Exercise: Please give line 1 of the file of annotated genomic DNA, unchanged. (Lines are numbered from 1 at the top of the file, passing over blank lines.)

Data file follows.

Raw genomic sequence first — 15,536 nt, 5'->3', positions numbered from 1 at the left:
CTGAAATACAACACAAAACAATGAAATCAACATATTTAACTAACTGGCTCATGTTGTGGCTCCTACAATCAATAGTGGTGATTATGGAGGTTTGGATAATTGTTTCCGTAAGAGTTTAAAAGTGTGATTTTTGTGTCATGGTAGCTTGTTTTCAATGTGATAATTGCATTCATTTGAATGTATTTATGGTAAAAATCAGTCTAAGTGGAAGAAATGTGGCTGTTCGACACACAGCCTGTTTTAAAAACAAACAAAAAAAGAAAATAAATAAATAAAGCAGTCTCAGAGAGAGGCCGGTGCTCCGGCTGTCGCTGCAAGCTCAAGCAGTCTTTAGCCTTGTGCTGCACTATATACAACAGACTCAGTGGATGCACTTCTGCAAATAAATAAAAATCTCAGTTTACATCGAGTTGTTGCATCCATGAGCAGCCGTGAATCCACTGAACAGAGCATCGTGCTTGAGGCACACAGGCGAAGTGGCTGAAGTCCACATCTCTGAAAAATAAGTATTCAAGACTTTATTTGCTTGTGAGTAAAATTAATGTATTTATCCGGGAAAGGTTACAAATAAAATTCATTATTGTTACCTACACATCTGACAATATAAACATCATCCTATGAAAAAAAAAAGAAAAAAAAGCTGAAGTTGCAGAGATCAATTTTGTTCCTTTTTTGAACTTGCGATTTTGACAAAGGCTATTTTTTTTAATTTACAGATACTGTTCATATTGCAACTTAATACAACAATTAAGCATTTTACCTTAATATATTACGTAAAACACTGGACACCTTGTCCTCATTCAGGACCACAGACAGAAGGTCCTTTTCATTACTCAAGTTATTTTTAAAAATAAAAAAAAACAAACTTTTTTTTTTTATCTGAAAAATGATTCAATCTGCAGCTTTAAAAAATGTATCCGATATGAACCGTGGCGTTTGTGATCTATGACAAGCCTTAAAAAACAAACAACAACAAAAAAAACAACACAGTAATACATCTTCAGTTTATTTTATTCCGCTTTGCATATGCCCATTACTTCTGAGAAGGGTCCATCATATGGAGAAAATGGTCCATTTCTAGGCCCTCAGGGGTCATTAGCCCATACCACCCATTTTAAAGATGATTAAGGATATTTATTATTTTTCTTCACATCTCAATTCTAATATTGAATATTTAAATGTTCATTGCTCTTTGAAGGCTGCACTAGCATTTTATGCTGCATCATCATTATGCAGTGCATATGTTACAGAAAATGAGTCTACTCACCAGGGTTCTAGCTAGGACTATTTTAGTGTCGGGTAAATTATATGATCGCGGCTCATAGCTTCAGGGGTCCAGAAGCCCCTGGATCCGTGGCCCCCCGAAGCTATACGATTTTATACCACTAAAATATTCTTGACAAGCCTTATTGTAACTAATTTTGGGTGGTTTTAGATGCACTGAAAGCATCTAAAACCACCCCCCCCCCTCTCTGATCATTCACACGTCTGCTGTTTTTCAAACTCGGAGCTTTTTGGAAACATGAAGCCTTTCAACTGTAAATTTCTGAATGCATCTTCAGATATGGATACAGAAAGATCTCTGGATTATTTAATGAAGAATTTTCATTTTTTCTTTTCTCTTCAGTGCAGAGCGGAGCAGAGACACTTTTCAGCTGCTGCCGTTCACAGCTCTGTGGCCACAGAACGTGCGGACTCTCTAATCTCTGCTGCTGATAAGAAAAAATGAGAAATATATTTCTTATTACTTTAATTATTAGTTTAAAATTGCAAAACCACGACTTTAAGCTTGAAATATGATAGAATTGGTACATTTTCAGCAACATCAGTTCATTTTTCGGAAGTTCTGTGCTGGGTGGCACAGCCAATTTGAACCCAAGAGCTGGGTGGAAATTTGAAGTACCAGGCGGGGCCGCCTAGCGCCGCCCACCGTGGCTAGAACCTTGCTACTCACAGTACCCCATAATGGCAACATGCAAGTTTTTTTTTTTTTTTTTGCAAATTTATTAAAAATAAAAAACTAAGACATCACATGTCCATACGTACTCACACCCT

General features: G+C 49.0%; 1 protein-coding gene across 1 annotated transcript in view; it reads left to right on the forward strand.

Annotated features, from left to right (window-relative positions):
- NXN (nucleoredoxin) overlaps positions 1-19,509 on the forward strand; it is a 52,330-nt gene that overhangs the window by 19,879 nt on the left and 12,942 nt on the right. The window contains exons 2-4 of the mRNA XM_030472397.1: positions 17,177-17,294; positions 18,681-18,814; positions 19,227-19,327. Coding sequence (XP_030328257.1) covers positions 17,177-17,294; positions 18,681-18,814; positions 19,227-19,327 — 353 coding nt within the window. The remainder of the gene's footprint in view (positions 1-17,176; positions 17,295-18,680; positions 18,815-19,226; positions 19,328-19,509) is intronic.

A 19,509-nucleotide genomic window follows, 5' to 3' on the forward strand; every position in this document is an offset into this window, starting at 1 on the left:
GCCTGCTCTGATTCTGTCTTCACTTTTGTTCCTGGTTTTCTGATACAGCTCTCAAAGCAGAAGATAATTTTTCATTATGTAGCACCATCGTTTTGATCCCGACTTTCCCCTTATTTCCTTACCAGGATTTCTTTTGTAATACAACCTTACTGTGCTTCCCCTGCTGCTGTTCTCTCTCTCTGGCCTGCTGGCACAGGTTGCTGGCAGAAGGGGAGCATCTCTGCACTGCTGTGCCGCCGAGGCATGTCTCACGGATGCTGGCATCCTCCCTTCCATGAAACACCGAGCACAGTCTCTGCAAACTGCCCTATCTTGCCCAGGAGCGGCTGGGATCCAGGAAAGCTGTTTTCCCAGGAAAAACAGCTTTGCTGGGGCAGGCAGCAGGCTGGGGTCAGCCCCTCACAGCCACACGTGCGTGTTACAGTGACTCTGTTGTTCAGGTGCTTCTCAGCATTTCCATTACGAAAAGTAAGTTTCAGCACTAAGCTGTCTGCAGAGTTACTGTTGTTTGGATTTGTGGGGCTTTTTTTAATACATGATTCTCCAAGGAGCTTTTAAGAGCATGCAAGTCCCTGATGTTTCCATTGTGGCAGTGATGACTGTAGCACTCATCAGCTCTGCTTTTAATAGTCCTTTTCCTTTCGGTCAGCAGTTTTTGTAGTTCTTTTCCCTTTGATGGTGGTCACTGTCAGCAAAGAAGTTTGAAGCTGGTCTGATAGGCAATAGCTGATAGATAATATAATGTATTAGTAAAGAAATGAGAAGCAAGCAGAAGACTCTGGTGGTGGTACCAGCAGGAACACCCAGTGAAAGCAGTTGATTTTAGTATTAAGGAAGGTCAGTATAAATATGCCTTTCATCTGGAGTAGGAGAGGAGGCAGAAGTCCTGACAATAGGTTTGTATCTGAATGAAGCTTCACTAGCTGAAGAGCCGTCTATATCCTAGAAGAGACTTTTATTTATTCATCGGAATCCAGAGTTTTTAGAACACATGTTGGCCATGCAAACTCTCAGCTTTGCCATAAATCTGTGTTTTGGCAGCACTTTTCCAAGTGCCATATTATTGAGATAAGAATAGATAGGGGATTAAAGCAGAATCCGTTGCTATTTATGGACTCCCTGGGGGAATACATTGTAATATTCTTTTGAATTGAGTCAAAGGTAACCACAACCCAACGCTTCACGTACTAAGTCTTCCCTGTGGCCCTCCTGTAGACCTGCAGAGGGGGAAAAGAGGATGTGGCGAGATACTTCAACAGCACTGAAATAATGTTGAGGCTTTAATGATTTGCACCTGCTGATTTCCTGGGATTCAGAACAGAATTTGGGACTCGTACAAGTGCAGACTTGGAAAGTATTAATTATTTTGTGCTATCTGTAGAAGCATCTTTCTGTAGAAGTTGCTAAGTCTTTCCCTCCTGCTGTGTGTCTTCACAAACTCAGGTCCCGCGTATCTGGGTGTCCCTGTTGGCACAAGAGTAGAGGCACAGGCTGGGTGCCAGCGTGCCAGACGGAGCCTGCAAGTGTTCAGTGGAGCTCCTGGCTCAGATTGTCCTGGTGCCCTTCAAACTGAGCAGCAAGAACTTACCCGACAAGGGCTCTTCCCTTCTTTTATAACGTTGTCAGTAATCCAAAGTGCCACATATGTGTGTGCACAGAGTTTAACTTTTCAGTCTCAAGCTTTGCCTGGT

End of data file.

Raw genomic sequence first — 15,536 nt, 5'->3', positions numbered from 1 at the left: